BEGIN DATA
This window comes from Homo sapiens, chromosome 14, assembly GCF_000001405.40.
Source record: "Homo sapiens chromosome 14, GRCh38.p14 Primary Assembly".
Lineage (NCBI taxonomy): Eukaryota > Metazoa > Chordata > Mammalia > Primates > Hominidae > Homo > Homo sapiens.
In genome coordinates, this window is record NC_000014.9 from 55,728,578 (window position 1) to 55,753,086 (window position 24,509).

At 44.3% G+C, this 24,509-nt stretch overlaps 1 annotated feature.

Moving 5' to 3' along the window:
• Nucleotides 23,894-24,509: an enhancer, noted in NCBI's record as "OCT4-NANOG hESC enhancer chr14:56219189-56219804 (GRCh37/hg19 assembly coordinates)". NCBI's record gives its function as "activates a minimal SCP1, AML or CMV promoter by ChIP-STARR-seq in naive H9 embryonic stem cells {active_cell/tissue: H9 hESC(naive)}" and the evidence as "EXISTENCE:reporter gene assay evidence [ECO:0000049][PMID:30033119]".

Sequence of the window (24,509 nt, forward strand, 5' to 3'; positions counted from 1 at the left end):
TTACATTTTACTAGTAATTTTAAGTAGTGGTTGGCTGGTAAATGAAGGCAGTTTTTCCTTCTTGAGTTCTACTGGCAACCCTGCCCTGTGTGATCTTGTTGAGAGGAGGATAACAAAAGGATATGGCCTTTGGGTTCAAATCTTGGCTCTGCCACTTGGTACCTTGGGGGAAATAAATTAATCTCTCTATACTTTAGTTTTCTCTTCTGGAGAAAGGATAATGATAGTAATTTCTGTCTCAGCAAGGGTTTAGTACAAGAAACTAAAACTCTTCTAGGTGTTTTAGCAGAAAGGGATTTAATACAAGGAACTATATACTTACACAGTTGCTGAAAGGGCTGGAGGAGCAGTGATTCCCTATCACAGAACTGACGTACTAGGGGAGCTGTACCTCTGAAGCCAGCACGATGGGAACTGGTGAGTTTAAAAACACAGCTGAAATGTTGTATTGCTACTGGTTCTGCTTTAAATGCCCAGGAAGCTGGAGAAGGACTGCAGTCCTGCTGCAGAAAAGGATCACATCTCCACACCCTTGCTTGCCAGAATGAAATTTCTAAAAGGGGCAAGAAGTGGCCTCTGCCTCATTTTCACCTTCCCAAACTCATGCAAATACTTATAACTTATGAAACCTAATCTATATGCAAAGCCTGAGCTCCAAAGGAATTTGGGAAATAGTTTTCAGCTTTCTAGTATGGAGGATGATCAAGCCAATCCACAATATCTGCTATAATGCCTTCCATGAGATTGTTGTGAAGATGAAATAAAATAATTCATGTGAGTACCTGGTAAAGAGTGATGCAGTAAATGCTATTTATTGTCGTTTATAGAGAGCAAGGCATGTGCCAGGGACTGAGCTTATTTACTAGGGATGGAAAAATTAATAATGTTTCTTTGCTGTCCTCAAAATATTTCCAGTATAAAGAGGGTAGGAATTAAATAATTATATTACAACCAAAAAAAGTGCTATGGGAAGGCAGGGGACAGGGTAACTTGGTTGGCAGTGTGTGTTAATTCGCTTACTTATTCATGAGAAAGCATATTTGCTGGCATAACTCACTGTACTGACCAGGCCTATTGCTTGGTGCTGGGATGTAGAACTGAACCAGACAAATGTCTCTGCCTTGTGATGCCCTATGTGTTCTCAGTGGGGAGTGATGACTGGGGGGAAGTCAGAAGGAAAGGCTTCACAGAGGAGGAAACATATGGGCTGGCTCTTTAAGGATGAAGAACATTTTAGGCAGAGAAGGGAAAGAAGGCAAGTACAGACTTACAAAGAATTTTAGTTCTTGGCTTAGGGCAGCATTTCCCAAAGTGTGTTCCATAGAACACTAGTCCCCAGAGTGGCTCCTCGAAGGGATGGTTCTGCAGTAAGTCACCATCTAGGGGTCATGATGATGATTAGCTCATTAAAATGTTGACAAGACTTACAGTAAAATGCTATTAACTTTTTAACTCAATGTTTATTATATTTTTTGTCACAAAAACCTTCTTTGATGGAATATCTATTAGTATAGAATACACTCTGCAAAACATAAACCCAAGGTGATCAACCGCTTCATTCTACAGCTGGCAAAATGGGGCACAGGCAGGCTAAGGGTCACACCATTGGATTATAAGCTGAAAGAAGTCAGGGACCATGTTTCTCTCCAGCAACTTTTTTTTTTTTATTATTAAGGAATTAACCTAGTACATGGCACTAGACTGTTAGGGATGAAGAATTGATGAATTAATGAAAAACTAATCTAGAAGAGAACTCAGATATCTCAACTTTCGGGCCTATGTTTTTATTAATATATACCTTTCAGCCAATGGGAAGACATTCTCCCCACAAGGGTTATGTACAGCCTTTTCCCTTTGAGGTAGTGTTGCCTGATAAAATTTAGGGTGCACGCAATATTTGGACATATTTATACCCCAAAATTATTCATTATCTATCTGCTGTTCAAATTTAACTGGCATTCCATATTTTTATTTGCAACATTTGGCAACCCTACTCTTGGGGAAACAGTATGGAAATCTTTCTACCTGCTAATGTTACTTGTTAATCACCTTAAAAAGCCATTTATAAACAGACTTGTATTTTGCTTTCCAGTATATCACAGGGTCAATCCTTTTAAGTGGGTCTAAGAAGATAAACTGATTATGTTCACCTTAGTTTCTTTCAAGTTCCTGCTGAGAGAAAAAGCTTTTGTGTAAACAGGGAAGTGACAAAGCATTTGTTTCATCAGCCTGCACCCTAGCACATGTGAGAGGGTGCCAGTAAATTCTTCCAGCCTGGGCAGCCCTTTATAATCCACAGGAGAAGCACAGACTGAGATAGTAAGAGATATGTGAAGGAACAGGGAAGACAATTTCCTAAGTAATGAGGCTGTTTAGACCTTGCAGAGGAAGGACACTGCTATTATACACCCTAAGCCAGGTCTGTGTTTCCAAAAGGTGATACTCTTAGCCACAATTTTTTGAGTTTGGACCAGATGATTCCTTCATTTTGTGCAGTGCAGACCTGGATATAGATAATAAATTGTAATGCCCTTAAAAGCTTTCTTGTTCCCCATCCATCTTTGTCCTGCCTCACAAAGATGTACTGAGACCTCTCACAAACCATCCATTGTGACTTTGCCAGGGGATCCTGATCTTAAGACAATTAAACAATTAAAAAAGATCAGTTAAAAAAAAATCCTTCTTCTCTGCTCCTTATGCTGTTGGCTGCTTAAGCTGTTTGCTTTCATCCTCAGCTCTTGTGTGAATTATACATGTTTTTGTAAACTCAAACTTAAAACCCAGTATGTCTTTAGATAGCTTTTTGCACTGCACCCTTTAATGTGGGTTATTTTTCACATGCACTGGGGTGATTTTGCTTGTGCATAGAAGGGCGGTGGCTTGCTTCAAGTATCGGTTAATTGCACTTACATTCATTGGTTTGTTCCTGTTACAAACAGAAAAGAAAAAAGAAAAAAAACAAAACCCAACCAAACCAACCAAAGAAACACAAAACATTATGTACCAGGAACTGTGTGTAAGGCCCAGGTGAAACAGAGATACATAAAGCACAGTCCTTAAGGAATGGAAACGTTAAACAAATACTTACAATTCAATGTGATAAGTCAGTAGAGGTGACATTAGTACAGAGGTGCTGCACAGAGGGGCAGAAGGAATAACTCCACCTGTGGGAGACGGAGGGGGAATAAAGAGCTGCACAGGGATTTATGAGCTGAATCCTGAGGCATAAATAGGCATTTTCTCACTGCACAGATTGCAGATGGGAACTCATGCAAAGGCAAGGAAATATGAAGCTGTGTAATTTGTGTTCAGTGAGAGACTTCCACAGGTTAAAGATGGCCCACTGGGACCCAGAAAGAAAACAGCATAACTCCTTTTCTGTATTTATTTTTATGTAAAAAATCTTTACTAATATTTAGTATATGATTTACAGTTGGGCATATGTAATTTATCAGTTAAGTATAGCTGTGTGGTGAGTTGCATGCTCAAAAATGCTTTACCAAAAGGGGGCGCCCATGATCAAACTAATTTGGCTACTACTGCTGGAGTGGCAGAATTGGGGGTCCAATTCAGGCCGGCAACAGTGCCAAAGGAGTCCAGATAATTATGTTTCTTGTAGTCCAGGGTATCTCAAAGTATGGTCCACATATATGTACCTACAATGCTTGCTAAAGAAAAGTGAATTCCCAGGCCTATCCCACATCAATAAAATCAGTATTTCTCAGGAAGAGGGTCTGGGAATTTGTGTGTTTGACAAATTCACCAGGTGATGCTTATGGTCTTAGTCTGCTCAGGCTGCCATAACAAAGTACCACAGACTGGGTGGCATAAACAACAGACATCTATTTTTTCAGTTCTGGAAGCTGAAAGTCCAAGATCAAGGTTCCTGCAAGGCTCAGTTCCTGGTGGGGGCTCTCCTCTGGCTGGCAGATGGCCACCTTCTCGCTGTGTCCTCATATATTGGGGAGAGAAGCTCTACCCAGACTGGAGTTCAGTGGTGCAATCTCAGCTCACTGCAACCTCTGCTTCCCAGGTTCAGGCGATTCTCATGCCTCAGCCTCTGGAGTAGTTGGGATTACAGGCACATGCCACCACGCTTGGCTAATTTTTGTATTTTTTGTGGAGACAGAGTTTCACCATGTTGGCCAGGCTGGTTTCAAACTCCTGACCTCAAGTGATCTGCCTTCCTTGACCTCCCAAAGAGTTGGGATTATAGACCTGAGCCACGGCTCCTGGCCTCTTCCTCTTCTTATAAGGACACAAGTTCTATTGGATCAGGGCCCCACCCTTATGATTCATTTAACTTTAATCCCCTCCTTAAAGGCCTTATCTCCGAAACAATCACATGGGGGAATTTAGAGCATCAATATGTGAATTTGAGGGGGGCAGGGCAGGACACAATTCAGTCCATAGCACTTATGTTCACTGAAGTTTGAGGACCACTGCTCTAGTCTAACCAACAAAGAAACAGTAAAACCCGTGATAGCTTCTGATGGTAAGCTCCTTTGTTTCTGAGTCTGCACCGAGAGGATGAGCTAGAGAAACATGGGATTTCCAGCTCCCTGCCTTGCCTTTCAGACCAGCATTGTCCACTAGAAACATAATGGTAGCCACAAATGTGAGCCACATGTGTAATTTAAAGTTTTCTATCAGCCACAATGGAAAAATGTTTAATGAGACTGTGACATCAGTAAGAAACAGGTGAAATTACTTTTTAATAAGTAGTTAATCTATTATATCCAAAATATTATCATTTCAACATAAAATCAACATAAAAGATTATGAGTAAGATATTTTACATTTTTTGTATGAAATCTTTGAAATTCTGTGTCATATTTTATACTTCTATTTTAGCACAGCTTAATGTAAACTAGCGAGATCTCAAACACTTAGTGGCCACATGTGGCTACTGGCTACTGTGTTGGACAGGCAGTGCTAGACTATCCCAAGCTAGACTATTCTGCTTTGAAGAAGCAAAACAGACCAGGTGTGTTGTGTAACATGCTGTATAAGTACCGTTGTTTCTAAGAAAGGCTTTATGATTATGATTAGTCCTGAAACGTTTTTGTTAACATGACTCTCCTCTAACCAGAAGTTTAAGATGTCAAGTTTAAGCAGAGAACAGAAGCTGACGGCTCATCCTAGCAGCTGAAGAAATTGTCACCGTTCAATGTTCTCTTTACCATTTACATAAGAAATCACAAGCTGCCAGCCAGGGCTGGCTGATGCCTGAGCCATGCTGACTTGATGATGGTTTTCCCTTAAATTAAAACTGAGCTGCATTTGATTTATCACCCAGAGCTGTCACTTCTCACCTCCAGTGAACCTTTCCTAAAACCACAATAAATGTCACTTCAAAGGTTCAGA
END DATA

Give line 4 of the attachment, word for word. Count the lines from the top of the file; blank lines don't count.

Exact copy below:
In genome coordinates, this window is record NC_000014.9 from 55,728,578 (window position 1) to 55,753,086 (window position 24,509).